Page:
Occasionally we rejoice to find a book not written to fulfill any need or with any audience in mind, but simply because the subject has seized the author's imagination and he had to write it. These are usually books that quietly take hold of us and make our lives the richer for having read them. Such is "Island of the Blue Dolphins." We will never forget the quiet courage and resourcefulness of Karana, creating a beautiful and satisfying existence for herself during eighteen solitary years on a rock island in the Pacific. Scott O'Dell, basing his story on a true incident which occurred in the early nineteenth century, wisely lets Karana tell in a simple, matter-of-fact way the details of her extraordinary experience. It is hard to imagine a young girl who would not be held spellbound by its quiet poignancy or a boy who would not be enthralled by her struggle to survive against tremendous odds—the threatening wild dogs, the scarcity of food, an earthquake and a tidal wave….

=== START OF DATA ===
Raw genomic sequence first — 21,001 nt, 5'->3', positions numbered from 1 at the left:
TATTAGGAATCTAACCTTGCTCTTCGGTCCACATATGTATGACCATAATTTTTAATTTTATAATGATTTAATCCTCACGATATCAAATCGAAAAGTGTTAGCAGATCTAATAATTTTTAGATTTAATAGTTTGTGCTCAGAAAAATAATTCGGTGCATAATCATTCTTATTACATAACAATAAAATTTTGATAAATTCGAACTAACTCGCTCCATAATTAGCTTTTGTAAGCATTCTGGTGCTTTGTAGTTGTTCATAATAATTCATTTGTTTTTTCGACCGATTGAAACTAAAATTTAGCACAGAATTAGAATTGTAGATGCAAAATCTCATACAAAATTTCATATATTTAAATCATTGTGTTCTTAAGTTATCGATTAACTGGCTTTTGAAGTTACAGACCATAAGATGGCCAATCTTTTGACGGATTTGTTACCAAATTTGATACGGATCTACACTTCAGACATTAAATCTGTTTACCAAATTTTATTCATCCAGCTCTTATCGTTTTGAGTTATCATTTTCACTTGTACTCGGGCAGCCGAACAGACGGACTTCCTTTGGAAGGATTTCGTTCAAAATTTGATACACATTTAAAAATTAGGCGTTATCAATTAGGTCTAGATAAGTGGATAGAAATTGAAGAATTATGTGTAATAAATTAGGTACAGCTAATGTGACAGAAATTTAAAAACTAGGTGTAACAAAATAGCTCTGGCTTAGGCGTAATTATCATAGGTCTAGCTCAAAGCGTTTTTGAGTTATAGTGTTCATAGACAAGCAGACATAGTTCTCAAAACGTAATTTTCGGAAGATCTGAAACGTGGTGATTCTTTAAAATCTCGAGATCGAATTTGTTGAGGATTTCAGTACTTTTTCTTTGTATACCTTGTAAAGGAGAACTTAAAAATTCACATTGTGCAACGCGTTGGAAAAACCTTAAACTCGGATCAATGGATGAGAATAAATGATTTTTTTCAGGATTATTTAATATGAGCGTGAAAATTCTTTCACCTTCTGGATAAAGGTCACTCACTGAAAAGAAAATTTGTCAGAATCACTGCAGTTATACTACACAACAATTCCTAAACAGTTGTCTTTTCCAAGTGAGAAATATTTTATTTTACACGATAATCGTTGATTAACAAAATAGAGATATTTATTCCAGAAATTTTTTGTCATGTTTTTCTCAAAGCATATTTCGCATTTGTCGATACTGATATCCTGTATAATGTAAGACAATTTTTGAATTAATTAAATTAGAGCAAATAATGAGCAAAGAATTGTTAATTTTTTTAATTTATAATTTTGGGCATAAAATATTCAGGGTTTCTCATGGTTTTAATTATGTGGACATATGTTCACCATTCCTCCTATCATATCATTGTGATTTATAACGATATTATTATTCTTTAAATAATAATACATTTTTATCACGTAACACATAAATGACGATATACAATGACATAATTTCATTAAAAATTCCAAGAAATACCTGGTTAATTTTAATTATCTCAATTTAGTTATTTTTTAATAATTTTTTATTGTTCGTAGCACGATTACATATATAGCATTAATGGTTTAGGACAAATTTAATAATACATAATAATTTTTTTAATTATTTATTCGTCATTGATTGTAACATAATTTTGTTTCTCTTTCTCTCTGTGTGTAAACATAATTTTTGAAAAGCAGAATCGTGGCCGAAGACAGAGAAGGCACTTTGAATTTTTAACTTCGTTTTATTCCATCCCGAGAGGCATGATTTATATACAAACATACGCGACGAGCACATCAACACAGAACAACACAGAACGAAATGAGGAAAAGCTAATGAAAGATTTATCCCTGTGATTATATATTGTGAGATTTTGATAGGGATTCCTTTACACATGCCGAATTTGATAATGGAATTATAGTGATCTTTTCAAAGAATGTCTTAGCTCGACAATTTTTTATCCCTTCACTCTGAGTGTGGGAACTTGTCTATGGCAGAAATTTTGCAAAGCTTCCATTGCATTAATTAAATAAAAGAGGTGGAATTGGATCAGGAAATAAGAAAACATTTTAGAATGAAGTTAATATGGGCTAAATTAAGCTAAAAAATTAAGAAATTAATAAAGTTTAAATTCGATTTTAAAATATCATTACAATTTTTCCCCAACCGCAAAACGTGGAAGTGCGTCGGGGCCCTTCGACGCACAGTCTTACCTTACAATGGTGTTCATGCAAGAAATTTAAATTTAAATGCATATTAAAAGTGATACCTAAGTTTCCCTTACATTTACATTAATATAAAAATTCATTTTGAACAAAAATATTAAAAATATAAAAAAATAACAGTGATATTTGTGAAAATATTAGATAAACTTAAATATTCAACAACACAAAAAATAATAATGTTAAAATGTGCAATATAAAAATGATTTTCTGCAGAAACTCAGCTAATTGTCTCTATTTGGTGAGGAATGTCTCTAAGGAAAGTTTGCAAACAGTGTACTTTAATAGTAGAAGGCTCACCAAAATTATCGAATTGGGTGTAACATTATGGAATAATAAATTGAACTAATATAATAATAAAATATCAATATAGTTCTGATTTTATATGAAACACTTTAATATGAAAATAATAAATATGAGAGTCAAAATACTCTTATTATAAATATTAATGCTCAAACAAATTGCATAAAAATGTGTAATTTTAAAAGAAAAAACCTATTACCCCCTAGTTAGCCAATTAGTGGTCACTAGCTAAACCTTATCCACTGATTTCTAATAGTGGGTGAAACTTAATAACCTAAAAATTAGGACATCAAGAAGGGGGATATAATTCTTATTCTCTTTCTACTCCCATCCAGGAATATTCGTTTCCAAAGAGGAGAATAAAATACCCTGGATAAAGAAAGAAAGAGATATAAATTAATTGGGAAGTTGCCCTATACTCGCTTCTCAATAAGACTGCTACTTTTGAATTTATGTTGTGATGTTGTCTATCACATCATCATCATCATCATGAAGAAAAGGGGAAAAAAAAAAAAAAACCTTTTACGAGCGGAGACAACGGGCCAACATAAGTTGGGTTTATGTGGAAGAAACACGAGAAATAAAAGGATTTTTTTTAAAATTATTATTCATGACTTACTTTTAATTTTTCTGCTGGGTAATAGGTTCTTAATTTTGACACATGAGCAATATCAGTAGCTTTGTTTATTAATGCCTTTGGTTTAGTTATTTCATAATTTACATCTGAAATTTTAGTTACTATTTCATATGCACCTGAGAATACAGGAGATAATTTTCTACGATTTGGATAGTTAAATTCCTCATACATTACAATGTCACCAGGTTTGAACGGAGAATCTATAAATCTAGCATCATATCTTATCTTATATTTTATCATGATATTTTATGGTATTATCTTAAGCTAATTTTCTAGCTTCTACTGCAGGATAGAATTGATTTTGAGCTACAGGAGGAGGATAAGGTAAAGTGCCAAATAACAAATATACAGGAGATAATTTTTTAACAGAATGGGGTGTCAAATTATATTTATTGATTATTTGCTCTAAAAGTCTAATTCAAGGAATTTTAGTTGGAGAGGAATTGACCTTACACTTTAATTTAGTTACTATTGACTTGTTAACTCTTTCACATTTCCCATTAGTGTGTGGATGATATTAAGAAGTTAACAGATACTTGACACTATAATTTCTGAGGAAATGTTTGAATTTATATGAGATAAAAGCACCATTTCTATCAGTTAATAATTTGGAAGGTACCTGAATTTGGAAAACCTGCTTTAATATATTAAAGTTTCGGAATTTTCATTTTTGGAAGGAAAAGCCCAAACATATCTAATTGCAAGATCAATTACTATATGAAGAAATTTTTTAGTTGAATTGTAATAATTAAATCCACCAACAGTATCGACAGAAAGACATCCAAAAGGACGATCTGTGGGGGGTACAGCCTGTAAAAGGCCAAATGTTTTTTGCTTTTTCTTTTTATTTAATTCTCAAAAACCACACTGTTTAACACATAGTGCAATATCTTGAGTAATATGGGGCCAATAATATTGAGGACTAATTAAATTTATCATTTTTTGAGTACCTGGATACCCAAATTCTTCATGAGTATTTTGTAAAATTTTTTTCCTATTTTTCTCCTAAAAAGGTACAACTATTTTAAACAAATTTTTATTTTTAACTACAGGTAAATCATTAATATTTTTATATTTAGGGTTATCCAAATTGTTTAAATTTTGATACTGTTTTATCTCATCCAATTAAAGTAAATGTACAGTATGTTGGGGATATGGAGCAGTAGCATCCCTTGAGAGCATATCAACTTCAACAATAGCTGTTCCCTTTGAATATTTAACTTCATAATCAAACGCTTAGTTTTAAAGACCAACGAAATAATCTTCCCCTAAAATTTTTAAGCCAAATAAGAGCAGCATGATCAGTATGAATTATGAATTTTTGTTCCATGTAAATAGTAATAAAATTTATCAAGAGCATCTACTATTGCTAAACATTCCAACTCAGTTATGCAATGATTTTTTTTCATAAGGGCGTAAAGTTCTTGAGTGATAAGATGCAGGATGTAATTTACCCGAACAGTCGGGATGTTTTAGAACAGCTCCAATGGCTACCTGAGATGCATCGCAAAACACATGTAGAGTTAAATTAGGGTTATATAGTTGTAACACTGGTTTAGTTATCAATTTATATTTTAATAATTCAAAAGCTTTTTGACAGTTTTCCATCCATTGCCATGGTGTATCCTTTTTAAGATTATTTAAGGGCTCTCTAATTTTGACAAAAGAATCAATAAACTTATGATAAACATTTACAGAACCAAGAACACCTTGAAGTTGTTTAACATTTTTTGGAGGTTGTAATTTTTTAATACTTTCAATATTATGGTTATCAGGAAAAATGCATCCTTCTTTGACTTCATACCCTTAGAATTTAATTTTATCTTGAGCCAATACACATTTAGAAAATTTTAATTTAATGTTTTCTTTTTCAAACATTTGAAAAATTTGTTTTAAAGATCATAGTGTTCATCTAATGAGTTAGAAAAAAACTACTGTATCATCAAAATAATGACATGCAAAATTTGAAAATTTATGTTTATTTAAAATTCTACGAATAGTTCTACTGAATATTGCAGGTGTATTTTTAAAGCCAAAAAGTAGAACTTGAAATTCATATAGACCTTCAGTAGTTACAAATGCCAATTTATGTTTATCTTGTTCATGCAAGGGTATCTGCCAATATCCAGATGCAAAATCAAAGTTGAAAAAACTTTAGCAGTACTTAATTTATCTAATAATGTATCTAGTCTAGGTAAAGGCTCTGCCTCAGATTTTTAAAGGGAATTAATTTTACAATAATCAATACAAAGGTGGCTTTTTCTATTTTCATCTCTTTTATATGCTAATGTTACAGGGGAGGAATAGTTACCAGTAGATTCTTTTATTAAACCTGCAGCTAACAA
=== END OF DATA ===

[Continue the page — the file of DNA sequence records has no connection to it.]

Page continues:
There is a beautiful feeling for the passing of the seasons, and for the companionship offered by the presence around her of many animals, the massive sea elephants, the beautiful sea otters, the cormorants, the blue dolphins that leap through the waters and the pets who become her greatest solace. Above all, there is a deep sense of peace and quiet triumph as Karana achieves happiness on her wild and lonely island.
"Girls' Romances of Today and Yesterday," in New York Herald Tribune Books, May 8, 1960, p. 8.∗